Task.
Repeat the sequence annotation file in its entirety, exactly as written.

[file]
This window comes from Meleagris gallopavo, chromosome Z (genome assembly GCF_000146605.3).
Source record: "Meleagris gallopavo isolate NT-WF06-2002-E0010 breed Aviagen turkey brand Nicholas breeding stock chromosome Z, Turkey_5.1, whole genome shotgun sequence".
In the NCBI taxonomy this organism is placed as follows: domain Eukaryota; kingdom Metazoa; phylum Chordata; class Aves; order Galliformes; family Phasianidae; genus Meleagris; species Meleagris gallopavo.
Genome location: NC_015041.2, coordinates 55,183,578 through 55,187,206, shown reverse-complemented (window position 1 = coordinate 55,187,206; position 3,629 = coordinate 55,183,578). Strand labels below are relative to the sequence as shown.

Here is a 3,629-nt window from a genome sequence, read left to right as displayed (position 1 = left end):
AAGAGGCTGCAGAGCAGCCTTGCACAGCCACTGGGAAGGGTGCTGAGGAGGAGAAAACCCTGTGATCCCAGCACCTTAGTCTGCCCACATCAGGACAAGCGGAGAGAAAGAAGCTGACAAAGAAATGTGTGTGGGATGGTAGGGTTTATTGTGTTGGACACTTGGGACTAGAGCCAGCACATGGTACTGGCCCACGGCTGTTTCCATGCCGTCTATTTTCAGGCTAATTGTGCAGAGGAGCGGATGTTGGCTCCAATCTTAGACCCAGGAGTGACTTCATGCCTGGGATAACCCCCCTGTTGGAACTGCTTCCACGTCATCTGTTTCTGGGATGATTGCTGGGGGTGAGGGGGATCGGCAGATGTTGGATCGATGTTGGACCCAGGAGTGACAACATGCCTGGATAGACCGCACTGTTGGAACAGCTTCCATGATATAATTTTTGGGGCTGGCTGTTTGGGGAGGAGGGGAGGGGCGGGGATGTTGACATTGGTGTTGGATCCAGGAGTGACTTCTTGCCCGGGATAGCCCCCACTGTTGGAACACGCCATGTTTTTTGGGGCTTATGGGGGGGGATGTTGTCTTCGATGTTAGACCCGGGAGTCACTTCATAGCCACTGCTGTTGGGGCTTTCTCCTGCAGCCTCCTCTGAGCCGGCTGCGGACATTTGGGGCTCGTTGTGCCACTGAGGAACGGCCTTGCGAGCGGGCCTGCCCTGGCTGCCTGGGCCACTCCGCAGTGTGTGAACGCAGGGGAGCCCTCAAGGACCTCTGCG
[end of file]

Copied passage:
This window comes from Meleagris gallopavo, chromosome Z (genome assembly GCF_000146605.3).
Source record: "Meleagris gallopavo isolate NT-WF06-2002-E0010 breed Aviagen turkey brand Nicholas breeding stock chromosome Z, Turkey_5.1, whole genome shotgun sequence".
In the NCBI taxonomy this organism is placed as follows: domain Eukaryota; kingdom Metazoa; phylum Chordata; class Aves; order Galliformes; family Phasianidae; genus Meleagris; species Meleagris gallopavo.
Genome location: NC_015041.2, coordinates 55,183,578 through 55,187,206, shown reverse-complemented (window position 1 = coordinate 55,187,206; position 3,629 = coordinate 55,183,578). Strand labels below are relative to the sequence as shown.

Here is a 3,629-nt window from a genome sequence, read left to right as displayed (position 1 = left end):
AAGAGGCTGCAGAGCAGCCTTGCACAGCCACTGGGAAGGGTGCTGAGGAGGAGAAAACCCTGTGATCCCAGCACCTTAGTCTGCCCACATCAGGACAAGCGGAGAGAAAGAAGCTGACAAAGAAATGTGTGTGGGATGGTAGGGTTTATTGTGTTGGACACTTGGGACTAGAGCCAGCACATGGTACTGGCCCACGGCTGTTTCCATGCCGTCTATTTTCAGGCTAATTGTGCAGAGGAGCGGATGTTGGCTCCAATCTTAGACCCAGGAGTGACTTCATGCCTGGGATAACCCCCCTGTTGGAACTGCTTCCACGTCATCTGTTTCTGGGATGATTGCTGGGGGTGAGGGGGATCGGCAGATGTTGGATCGATGTTGGACCCAGGAGTGACAACATGCCTGGATAGACCGCACTGTTGGAACAGCTTCCATGATATAATTTTTGGGGCTGGCTGTTTGGGGAGGAGGGGAGGGGCGGGGATGTTGACATTGGTGTTGGATCCAGGAGTGACTTCTTGCCCGGGATAGCCCCCACTGTTGGAACACGCCATGTTTTTTGGGGCTTATGGGGGGGGATGTTGTCTTCGATGTTAGACCCGGGAGTCACTTCATAGCCACTGCTGTTGGGGCTTTCTCCTGCAGCCTCCTCTGAGCCGGCTGCGGACATTTGGGGCTCGTTGTGCCACTGAGGAACGGCCTTGCGAGCGGGCCTGCCCTGGCTGCCTGGGCCACTCCGCAGTGTGTGAACGCAGGGGAGCCCTCAAGGACCTCTGCG